Tipo: Artigo de Revista Científica
Publicado em 01/10/2012 Português
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One of the hallmarks of cancer is metabolic deregulation. Many tumors display increased glucose uptake and breakdown through the process of aerobic glycolysis, also known as the Warburg effect. Less studied in cancer development and progression is the importance of the glutamine (Gln) pathway, which provides cells with a variety of essential products to sustain cell proliferation, such as ATP and macromolecules for biosynthesis. To this end Gln dependency was assessed in a panel of non-small cell lung cancer lines (NSCLC). Gln was found to be essential for the growth of cells with high rates of glutaminolysis, and after exploring multiple genes in the Gln pathway, GLS1 was found to be the key enzyme associated with this dependence. This dependence was confirmed by observing the rescue of decreased growth by exogenous addition of downstream metabolites of glutaminolysis. Expression of the GLS1 splice variant KGA was found to be decreased in tumors compared with normal lung tissue. Transient knock down of GLS1 splice variants indicated that loss of GAC had the most detrimental effect on cancer cell growth. In conclusion, NSCLC cell lines depend on Gln for glutaminolysis to a varying degree, in which the GLS1 splice variant GAC plays an essential role and is a potential target for cancer metabolism-directed therapy.

‣ NRF2 and p53: Januses in cancer?

Rotblat, Barak; Melino, Gerry; Knight, Richard A.
Fonte: Impact Journals LLC Publicador: Impact Journals LLC
Tipo: Artigo de Revista Científica
Publicado em 19/11/2012 Português
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The transcription factor nuclear factor (erythroid-derived 2)-like 2, also known as NFE2L2 or NRF2, is a master regulator of the anti-oxidative stress response and positively controls the expression of a battery of anti-oxidative stress response proteins and enzymes implicated in detoxification and glutathione generation. Although its detoxifying activity is important in cancer prevention, it has recently been shown that cancer cells also exploit its protective functions to thrive and resist chemotherapy. NRF2 was also shown to the pentose phosphate pathway and glutaminolysis, which promotes purine synthesis for supporting rapid proliferation and glutathione for providing anti-oxidative stress protection. Evidence obtained from cancer patients and cell lines suggest that NRF2 is highly active in a variety of human cancers and is associated with aggressiveness. p53 is a tumor suppressor that also promotes an anti-oxidative stress metabolic program and glutaminolysis. Here we will discuss the similarities between NRF2 and p53 and review evidence that p53 might be exploited by cancer cells to gain protection against oxidative stress, as is the case for NRF2. We discuss findings of co-regulation between these transcription factors and propose possible therapeutic strategies that can be used for treatment of cancers that harbor WT p53 and express high levels of NRF2.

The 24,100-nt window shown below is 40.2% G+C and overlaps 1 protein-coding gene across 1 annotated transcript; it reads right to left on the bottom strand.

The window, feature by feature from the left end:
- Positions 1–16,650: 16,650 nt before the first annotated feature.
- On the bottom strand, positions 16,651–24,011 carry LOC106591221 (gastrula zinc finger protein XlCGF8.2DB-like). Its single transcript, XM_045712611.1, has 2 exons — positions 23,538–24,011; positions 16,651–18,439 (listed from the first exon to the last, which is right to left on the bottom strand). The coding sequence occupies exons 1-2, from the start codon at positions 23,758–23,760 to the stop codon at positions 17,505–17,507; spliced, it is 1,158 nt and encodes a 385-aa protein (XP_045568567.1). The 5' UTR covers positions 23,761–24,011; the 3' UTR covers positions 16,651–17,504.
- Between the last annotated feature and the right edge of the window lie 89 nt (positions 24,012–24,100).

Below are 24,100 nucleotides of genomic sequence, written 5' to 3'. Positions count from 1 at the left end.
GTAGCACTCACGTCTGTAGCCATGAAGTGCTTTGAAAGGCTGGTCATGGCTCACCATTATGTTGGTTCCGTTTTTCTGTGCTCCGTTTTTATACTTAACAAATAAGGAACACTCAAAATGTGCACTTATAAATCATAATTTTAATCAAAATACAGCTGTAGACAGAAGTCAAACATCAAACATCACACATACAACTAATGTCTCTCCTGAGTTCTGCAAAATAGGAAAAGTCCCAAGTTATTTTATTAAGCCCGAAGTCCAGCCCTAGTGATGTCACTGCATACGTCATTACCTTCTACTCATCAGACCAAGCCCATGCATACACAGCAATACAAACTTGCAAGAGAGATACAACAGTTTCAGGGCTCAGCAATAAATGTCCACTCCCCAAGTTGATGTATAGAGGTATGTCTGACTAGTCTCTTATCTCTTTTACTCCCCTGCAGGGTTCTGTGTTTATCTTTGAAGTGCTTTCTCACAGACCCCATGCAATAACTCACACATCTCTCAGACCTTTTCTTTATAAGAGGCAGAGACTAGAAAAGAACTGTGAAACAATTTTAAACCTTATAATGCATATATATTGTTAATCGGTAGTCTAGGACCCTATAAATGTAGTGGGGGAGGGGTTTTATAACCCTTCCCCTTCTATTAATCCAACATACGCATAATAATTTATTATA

‣ Expression of metabolism-related proteins in triple-negative breast cancer

Kim, Min-Ju; Kim, Do-Hee; Jung, Woo-Hee; Koo, Ja-Seung
Fonte: e-Century Publishing Corporation Publicador: e-Century Publishing Corporation
Tipo: Artigo de Revista Científica
Publicado em 15/12/2013 Português
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To investigate the dominant metabolic type of triple-negative breast cancer (TNBC) and evaluate its clinical implication through analysis of protein expression related to glycolysis, glutaminolysis, and mitochondrial oxidative phosphorylation. Tissue samples from 129 patients with TNBC who underwent mastectomy due to invasive breast cancer from 2000 to 2005 were prepared for tissue microarray. By immunohistochemical staining of the tissue microarrays, the markers of glycolysis-related proteins (Glut-1, CAIX, MCT4), glutaminolysis-related proteins (GLS1, GDH, ASCT2), and mitochondrial enzymes (ATP synthase, SDHA and SDHB) were analyzed. Based on the results, the metabolic phenotypes were defined based on positivity for more than two of three markers for each phenotype as follows: glycolysis type (Glut-1, CAIX and MCT4), glutaminolysis type (GLS1, GDH and ASCT2) and mitochondrial type (ATP synthase, SDHA and SDHB). The percentages of samples with metabolic phenotypes of tumor and stroma of TNBC were as follows: for tumor, mitochondrial type (85.3%) > glutaminolysis type (67.4%) > glycolysis type (63.0%); and for stroma, glutaminolysis type (37.2%) > glycolysis type (16.3%) > mitochondrial type (14.0%). The most common metabolic phenotype of TNBC was glycolysis type for basal-like type and non-glycolysis type for non-basal-like type (p=0.047). The correlation between glutaminolysis and mitochondrial type was statistically significant in both tumor and stroma (p<0.001). In conclusion...